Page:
Marcus Porcius Cato: aristocrat who walked barefoot and slept on the ground with his troops, political heavyweight who cultivated the image of a Stoic philosopher, a hardnosed defender of tradition who presented himself as a man out of the sacred Roman past - and the last man standing when Rome's Republic fell to tyranny. His blood feud with Caesar began in the chamber of the Senate, played out on the battlefields of a world war, and ended when he took his own life rather than live under a dictator.
Centuries of thinkers, writers, and artists have drawn inspiration from Cato's Stoic courage. Saint Augustine and the early Christians were moved and challenged by his example. Dante, in his Divine Comedy, chose Cato to preside over the souls who arrive in Purgatory. George Washington so revered him that he staged a play on Cato’s life to revive the spirit of his troops at Valley Forge. Now, in Rome's Last Citizen, Rob Goodman and Jimmy Soni deliver the first modern biography of this stirring figure.
Cato's life is a gripping tale that resonates deeply with our own turbulent times. He grappled with terrorists, a debt crisis, endemic political corruption, and a huge gulf between the elites and those they governed. In many ways, Cato was the ultimate man of principle - he even chose suicide rather than be used by Caesar as a political pawn. But Cato was also a political failure: his stubbornness sealed his and Rome’s defeat, and his lonely end casts a shadow on the recurring hope that a singular leader can transcend the dirty business of politics.
The co-author of \'Rome\'s Last Citizen\', Jimmy Soni is currently Managing Editor at The Huffington Post.
The co-author of the book, Jimmy Soni is currently Managing Editor at The Huffington Post spoke about the book with CNN-IBN's Amrita Tripathi, here are excerpts from the conversation.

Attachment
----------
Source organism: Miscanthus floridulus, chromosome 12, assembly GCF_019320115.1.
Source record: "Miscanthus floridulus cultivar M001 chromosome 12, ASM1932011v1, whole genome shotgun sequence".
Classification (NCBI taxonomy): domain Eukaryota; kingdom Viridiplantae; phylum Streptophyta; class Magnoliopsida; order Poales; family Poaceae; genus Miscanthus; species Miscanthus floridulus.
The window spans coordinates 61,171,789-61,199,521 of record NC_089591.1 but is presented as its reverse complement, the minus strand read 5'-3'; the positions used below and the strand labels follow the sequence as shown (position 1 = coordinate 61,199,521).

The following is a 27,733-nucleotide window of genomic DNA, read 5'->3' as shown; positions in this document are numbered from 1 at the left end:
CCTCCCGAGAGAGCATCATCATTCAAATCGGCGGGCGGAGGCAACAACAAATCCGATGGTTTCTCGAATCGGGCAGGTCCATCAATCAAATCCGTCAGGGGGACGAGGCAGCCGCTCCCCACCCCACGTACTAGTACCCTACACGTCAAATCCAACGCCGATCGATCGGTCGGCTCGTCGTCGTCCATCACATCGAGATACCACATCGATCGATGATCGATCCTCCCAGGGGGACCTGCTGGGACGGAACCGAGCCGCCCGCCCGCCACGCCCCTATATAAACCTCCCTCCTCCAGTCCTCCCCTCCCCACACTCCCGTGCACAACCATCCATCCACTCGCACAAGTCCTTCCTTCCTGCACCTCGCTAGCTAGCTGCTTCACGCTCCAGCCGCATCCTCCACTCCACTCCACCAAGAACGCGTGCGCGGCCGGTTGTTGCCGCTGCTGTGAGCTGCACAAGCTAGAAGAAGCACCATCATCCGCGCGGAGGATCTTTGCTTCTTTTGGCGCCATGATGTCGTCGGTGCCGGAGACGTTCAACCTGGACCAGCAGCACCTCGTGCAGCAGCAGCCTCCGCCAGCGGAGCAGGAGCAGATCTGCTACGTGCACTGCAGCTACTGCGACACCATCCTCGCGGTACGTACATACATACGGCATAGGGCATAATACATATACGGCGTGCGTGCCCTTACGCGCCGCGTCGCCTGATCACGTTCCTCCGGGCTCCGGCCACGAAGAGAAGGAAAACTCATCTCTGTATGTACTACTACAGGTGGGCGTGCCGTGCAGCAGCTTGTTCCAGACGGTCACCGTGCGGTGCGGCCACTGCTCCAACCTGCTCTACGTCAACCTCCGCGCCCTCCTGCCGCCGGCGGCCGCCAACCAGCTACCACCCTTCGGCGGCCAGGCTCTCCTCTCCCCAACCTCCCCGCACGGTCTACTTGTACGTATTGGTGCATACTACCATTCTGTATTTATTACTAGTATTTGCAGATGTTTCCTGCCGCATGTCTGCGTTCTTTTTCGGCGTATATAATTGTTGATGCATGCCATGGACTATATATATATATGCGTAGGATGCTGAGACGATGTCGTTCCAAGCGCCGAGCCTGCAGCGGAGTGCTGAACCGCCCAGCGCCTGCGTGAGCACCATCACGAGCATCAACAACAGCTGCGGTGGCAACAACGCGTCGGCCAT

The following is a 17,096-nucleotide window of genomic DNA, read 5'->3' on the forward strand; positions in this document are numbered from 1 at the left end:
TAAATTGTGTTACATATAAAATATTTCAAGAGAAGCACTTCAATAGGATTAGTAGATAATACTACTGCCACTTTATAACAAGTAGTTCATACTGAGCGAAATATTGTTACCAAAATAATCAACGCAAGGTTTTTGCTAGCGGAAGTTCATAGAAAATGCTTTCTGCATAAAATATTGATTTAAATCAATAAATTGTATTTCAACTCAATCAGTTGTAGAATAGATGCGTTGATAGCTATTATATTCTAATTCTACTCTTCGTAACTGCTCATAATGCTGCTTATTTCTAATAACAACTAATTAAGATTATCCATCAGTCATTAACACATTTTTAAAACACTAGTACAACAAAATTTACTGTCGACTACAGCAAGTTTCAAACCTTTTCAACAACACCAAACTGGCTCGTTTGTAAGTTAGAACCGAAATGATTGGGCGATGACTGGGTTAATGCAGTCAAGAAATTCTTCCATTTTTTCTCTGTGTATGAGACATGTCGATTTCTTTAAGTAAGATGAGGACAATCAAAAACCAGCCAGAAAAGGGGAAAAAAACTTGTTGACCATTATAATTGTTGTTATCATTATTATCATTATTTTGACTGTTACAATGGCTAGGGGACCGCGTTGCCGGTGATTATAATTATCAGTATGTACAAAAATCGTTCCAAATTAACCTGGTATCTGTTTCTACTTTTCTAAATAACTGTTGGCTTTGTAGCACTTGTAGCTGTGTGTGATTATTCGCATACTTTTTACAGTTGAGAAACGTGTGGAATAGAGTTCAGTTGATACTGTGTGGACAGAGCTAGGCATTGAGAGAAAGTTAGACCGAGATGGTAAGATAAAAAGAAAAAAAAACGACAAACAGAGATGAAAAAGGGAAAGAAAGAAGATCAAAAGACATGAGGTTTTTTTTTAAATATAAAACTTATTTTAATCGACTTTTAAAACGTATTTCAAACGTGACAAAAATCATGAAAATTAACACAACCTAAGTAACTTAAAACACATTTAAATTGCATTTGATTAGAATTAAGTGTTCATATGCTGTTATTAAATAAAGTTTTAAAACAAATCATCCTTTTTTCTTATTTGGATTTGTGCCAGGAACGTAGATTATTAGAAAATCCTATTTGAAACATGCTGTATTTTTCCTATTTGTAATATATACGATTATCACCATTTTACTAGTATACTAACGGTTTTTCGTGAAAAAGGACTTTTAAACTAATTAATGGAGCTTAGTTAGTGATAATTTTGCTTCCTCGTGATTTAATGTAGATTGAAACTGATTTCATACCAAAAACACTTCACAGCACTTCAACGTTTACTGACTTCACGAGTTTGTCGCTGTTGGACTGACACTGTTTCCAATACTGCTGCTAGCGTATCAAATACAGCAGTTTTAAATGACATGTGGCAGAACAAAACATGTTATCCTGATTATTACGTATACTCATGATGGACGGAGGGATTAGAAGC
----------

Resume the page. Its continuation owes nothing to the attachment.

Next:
Q: Why Cato? What led you and your co-author to write this book?
Jimmy Soni: We wrote this book because we wanted to read it. When we first learned about Cato and his shocking death, we wanted to know his whole life story-and were surprised that we couldn't find any modern biography of him. Rome's Last Citizen is our effort to fix that, because we believe that Americans need to know about Cato. Cato was the last man standing when the Roman Republic fell. He was the ultimate man of principle in politics: a man immune to corruption and compromise, who committed suicide rather than live under a tyrant. He was a soldier, a senator, and a Stoic-and the only man Julius Caesar never forgave.
We don't believe that American politics has reached the Roman Republic's point of crisis, but the parallels between our time and Cato's time are impossible to miss, and we need to learn from them. In times of seemingly unsolvable problems and unbridgeable political divides, the appeal of a Cato is never greater. We want our readers to understand and appreciate that appeal, like we do. And we also want to show them its dangers.
Q: What do you think Cato's relevance is today? If you could posit this against the US political scenario right now, as we go into elections next month, and also if possible against a global backdrop?
Jimmy Soni: One reason Cato is relevant is because he was a pivotal figure in the history of the United States: our founders' fixation on Cato wrote him into our country's DNA. At Valley Forge, George Washington staged a play to raise the spirits of his starving troops: Cato, A Tragedy, which depicts Cato's resistance to Caesar, and his ultimate suicide. Washington, and Samuel Adams were each honored, at various times, as the "American Cato." John Adams, Benjamin Franklin, Patrick Henry, and Nathan Hale all quoted the Cato play. As they staged an unprecedented revolution, the American founders looked to Cato as their single most inspiring precedent from the ancient world.